The fact is that police being recorded by devices themselves - no, there should be no exception, with adequate oversight and HARSH penalties for even a minute on-duty without video record once they are in place.

    But being recorded by the public - sorry, sometimes the police have to step in and say "go away". Whether to calm a riot and disperse you (notice one of these phrases is not "stop filming" but "go away"). Or to stop someone finding out their son's dead by some moron on YouTube uploading his murder.

    But, over and above that, every time you treat the police like the enemy, some people in the police will treat you like the enemy too. I'm all for the police being made to record their actions, if nothing else than to cover their own backside when something like this happens. But to have a dozen people crowded around every arrest of a drunk on a Saturday night trying to film it - that's just inflaming a situation and making their job harder.

    If you feel that YOU need to film a police officer, there's something inherently wrong with policing that filming won't fix. But if you want police to film themselves and be required to produce that in evidence upon a court order and with appropriate moderation to ensure it's necessary - that's an entirely different matter.

    The last thing some cop on the late-shift pinning a nutter who's trying to kill him to the floor outside a pub needs is twenty people all clamouring in his face to get "the shot", uploading it to YouTube with their own commentary that misses off all of the previous chase and tags it as just "police brutality". But that does not mean he shouldn't have a camera on his person that he suffers sanctions for if there's no account for why it stopped recording.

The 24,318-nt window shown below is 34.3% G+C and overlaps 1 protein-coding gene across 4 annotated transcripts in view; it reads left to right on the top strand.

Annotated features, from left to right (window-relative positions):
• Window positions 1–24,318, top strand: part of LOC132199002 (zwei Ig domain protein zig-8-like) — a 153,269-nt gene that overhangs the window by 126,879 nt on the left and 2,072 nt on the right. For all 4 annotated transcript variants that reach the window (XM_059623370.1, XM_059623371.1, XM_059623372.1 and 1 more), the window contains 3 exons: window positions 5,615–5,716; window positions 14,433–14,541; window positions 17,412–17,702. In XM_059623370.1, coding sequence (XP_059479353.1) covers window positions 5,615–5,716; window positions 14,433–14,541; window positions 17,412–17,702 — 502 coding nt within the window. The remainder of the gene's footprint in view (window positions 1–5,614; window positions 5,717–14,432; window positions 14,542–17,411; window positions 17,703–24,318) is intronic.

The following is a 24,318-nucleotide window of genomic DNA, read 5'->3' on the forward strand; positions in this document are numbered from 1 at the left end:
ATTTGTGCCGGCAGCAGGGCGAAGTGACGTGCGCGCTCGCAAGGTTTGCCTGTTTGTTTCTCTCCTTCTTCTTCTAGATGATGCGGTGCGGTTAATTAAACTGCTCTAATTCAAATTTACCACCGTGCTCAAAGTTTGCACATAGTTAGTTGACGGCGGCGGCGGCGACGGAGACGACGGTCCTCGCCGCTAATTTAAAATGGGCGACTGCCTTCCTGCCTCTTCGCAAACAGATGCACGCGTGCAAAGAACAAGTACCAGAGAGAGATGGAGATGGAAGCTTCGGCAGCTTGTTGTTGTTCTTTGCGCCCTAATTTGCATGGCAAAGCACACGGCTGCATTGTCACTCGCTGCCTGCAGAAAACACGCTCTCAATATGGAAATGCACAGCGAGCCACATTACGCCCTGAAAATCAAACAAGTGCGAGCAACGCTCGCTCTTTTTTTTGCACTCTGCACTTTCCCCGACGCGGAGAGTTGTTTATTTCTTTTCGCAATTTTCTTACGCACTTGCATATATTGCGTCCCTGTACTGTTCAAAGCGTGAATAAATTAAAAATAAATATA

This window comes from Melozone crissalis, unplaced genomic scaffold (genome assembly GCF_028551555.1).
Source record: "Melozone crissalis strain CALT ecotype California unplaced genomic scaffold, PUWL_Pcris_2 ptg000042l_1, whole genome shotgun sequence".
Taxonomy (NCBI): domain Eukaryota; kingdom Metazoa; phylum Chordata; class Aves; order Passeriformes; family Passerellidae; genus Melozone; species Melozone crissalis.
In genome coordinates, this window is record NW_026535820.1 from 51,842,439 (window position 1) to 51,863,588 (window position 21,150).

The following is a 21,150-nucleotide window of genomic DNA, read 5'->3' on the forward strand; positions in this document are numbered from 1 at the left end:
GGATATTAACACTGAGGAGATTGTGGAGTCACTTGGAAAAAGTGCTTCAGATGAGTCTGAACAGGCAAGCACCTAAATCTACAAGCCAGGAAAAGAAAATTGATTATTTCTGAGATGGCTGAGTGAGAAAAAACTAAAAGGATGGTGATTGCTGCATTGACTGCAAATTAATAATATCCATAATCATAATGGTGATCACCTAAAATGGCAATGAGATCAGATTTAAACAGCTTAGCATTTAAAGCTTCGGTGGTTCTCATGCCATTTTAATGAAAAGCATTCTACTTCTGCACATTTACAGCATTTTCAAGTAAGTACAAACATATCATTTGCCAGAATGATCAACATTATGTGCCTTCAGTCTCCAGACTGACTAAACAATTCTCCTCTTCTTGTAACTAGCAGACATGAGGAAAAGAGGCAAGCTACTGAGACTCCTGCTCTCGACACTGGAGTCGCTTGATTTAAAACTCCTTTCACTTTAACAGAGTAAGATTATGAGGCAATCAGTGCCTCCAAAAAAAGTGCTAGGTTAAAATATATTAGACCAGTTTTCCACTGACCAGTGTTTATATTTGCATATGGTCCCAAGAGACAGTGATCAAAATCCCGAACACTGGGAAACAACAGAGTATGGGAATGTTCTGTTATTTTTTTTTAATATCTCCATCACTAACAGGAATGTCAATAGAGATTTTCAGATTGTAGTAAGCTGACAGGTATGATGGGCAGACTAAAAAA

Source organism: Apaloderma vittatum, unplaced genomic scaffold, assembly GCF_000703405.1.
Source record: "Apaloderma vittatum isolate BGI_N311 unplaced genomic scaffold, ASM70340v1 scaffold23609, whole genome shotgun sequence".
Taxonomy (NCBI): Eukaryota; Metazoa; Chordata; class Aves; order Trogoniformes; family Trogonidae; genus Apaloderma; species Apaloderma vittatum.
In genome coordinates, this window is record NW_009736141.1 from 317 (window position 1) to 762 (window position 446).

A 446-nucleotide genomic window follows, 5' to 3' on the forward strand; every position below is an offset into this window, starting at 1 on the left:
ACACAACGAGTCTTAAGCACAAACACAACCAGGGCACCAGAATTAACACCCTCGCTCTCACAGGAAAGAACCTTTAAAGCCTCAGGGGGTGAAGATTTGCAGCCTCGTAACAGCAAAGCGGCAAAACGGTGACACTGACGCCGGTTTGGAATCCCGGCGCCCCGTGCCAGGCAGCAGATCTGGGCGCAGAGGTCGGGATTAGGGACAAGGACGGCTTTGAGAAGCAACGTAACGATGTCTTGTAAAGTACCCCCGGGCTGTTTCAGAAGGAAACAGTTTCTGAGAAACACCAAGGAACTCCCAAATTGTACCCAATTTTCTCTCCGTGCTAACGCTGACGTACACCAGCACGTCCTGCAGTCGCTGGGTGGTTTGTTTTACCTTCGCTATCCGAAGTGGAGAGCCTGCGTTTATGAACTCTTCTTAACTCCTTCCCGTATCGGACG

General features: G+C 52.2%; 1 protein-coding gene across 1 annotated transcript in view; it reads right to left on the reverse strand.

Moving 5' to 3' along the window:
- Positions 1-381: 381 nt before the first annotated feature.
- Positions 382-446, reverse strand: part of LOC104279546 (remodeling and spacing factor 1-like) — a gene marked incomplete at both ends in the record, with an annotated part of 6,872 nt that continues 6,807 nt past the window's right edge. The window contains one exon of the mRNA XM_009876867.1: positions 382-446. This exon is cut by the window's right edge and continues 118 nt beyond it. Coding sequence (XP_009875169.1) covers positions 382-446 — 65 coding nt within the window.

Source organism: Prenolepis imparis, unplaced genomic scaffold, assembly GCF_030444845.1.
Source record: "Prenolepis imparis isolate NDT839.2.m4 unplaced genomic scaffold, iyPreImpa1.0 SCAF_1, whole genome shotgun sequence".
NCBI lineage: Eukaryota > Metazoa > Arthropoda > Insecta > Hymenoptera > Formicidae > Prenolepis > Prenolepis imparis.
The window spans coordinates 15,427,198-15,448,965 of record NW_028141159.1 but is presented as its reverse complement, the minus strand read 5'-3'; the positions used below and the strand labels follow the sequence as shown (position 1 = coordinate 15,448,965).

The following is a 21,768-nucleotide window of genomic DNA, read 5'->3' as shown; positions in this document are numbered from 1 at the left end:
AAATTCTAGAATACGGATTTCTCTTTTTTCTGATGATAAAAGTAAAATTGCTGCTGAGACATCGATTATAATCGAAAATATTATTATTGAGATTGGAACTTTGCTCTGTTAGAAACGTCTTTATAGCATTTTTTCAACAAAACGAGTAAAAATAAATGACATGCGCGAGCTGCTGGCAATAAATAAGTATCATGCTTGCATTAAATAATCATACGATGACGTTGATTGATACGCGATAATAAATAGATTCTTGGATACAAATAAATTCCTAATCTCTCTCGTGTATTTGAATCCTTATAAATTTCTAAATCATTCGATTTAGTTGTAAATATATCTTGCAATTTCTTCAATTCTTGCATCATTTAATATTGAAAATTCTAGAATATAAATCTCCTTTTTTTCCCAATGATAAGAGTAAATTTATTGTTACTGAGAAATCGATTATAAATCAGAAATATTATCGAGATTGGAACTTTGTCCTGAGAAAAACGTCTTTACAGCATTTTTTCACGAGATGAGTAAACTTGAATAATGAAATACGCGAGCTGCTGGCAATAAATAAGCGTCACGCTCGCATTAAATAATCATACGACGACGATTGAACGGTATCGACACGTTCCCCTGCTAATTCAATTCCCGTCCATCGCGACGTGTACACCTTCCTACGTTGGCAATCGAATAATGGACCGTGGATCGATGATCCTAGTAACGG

• by laughingcoyote ( 762272 ) <barghesthowl@excit e . com> on Saturday June 07, 2014 @02:05PM (#47186899) Journal

    While switching trains, I once saw the police arresting someone at the train stop. They were becoming very aggressive and seemed about to become violent with the man they were arresting, despite the fact that he was not threatening them in any way.

    I took out my cell phone and began filming. Very shortly after, one of the officers pointed at me and said something (not audible, he was too far away), but all of a sudden, their behavior became very professional, and the arrest proceeded without incident.

    If I were in the same situation, I hope someone would do the same. There is no reason police should not be accountable for their behavior while performing their duties. After all, isn't it they who so often say "If there's nothing to hide, you've nothing to fear"? What would be wrong with a video of police officers doing their job properly? If anything, that would protect them if they were later accused of doing something wrong. The only ones with anything to fear from a video recording are those who intend on doing something wrong, and that's the exact time we need them being taped.

I've noticed several design suggestions in your code.